New Jersey Governor Signs Sweeping Pay Equity Act Into Law

As anticipated, New Jersey Governor Phil Murphy has signed into law the Diane B. Allen Pay Equity Act (the “Act”).  The Act will take effect on July 1, 2018, giving employers approximately two months to review their policies to ensure compliance. As we previously reported, the Act will, among other things, make it an unlawful … Continue Reading

DOJ Announces First Settlement Under Trump Administration Regarding “No-Poach” Agreement

On April 3, 2018, the Antitrust Division of the U.S Department of Justice (“DOJ”) announced that it had reached a settlement in a matter involving a “no-poaching” agreement between employers—the first such enforcement action under the Trump Administration.  The DOJ’s pursuit of the matter reflects the Department’s continuing scrutiny of employment and hiring agreements between … Continue Reading

Westchester County, New York Enacts Salary History Inquiry Law

The Westchester County, NY Board of Legislators has unanimously enacted legislation that will prohibit employers and their agents from relying on, requiring, requesting, or seeking information about a prospective employee’s wage history during the hiring process. The Wage History Anti-Discrimination Law (the “Law”) will become effective on July 9, 2018. The Law amends the Westchester … Continue Reading

New Jersey Legislature Passes New Pay Equity Bill

The New Jersey state legislature has passed a new pay equity law which will, among other things, make it an unlawful employment practice to pay employees of any protected class under the New Jersey Law Against Discrimination (“LAD”) at a lesser rate than other employees who perform “substantially similar work” unless the differential is based … Continue Reading

New York City Council Passes the Stop Sexual Harassment in NYC Act

The New York City Council has passed the Stop Sexual Harassment in NYC Act (the “Act”), a package of bills aimed at addressing and preventing sexual harassment in the workplace. The legislation is now awaiting the signature of Mayor Bill de Blasio. As we previously discussed in an earlier post, the Act would amend the New York City … Continue Reading

Governor Cuomo Signs New York State Budget Anti-Harassment Provisions Into Law

On April 12, 2018, New York Governor Andrew Cuomo signed into law the New York State budget, which, as we previously reported, includes several significant measures directed at both private and government employers regarding sexual harassment in the workplace. The signing of the budget bills triggers the countdown to the effective dates of the various … Continue Reading

New York State Budget Includes Workplace Anti-Sexual Harassment Measures

The New York State Legislature and Governor Andrew Cuomo have reached agreement on a $168 billion budget deal for the 2019 fiscal year, which began on April 1, 2018. The budget includes several significant measures directed at both private and government employers regarding sexual harassment in the workplace. Many of the measures mirror legislation that … Continue Reading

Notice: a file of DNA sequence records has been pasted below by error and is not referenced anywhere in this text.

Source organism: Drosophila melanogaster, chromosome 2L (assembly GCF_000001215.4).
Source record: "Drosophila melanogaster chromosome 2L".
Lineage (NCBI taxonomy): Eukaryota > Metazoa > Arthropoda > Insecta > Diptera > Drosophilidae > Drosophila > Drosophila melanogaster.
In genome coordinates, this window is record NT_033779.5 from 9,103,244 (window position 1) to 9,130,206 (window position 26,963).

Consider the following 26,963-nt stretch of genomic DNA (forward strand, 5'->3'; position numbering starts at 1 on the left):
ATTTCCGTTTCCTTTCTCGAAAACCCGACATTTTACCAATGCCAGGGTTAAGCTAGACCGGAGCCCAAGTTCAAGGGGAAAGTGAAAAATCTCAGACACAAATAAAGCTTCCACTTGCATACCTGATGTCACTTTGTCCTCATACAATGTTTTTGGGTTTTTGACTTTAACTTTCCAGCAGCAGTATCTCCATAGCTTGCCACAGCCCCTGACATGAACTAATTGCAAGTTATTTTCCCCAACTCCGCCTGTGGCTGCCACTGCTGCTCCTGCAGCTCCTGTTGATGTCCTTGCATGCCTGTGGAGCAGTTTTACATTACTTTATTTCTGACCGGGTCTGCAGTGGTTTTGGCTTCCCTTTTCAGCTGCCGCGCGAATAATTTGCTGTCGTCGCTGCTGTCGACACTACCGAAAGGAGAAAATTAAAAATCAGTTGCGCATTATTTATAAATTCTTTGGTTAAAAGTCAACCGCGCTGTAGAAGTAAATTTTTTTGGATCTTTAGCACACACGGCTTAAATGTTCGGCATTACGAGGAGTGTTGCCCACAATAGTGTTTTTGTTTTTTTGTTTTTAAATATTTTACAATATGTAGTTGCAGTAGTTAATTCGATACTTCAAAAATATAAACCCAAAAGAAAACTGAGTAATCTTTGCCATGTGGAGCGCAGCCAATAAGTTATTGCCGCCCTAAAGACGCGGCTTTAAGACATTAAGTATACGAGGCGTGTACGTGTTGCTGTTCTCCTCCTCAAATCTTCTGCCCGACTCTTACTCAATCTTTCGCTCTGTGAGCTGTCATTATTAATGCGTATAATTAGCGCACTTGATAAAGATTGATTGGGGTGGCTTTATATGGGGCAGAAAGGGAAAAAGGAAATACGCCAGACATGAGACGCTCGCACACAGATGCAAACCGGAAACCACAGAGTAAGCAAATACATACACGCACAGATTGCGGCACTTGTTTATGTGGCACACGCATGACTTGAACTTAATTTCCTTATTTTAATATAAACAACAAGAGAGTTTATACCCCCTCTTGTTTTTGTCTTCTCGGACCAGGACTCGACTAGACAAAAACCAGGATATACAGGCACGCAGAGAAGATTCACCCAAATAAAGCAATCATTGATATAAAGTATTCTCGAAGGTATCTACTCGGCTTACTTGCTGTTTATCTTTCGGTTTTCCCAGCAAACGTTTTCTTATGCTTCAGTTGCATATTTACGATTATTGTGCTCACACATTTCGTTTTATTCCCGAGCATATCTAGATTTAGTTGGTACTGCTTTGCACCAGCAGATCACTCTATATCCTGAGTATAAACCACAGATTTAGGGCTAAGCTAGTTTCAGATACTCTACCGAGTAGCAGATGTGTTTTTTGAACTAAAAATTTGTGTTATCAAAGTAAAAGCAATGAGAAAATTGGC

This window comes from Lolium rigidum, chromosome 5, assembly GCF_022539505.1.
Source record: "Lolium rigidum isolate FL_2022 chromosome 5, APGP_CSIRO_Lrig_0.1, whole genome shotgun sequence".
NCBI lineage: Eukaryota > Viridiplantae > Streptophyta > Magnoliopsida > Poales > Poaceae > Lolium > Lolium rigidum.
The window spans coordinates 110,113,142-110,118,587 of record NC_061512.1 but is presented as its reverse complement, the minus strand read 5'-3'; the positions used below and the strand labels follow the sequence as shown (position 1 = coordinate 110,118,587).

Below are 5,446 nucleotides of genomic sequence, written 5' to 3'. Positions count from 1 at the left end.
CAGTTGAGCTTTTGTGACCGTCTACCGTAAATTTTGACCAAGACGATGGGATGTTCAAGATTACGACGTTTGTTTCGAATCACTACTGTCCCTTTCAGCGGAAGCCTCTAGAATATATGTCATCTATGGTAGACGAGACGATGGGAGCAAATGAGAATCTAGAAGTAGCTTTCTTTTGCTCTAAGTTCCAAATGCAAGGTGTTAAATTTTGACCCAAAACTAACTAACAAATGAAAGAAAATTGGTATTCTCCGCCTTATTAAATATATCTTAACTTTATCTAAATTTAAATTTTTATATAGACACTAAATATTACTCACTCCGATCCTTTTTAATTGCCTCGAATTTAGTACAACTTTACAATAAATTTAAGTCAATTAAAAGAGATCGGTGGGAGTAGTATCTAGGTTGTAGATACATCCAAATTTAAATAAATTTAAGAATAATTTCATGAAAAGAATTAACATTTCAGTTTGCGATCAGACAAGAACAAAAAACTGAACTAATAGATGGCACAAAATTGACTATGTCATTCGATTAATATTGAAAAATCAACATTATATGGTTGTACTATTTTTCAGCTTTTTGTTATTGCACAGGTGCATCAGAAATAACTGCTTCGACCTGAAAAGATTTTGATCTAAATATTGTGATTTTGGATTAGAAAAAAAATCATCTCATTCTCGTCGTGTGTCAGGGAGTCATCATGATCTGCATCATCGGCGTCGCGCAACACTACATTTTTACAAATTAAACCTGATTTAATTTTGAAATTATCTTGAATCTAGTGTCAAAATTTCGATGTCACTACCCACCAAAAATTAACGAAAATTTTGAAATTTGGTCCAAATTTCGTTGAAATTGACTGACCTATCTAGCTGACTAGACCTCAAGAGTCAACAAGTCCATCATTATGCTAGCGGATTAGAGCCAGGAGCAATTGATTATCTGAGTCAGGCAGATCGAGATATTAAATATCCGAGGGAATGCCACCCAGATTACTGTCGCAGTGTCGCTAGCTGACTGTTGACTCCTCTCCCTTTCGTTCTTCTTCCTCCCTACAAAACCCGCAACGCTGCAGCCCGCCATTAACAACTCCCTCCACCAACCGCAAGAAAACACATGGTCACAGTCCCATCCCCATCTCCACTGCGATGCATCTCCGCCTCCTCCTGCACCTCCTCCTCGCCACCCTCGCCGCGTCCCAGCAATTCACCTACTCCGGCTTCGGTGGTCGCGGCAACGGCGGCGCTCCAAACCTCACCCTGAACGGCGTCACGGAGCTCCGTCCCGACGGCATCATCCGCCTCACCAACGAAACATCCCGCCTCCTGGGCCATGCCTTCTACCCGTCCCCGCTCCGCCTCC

[Podcast]: Recent Developments in Title VII

In this episode of The Proskauer Brief, senior counsel Harris Mufson and associate Laura Fant discuss the latest developments in Title VII. We will discuss the two recent circuit court decisions concerning the scope of sex discrimination under Title VII, one by the Second Circuit and the other by the Sixth Circuit. In addition, we will highlight some of … Continue Reading

Sixth Circuit Holds Discrimination Based on Transgender Status is Prohibited Under Title VII

In a unanimous decision in EEOC v. R.G. & G.R. Harris Funeral Homes, Inc., a three-judge Sixth Circuit panel has held that discrimination on the basis of transgender status is “necessarily” discrimination on the basis of sex and therefore prohibited under Title VII of the Civil Rights Act of 1964 (“Title VII”). Background The case … Continue Reading

NYC Council to Consider Series of Bills Aimed at Addressing Workplace Sexual Harassment

The New York City Council will consider a series of bills aimed at preventing and addressing workplace sexual harassment, both in the private sector and in city agencies.  The eleven bills, collectively titled the Stop Sexual Harassment in NYC Act, were jointly introduced by the Council Committee on Women and the Committee on Civil and … Continue Reading

Second Circuit Rules Sexual Orientation Discrimination Is Prohibited Under Title VII

In an en banc decision in Zarda v. Altitude Express, Inc., the Second Circuit has become the latest federal appeals court to hold that discrimination on the basis of sexual orientation is prohibited sex discrimination under Title VII of the Civil Rights Act of 1964 (“Title VII”). Background The case involved Donald Zarda, a gay … Continue Reading

Austin, Texas Enacts Paid Sick and Safe Leave Law

The Austin, Texas City Council has enacted a paid sick and safe leave ordinance, becoming the first southern city to pass such a law for private sector employees.  The ordinance will take effect on October 1, 2018 for employers with five or more employees; coverage for smaller employers begins on October 1, 2020. Employees who work … Continue Reading

New Jersey Enacts State Anti-Discrimination Protections for Breastfeeding

Newly enacted amendments to the New Jersey Law Against Discrimination (NJLAD) have expanded state anti-discrimination protections in the workplace, housing, and in public accommodations to include individuals who are breastfeeding or expressing milk.  The amendments also require employers to provide reasonable accommodation to breastfeeding employees.  The amendments took effect immediately upon signing by the Governor … Continue Reading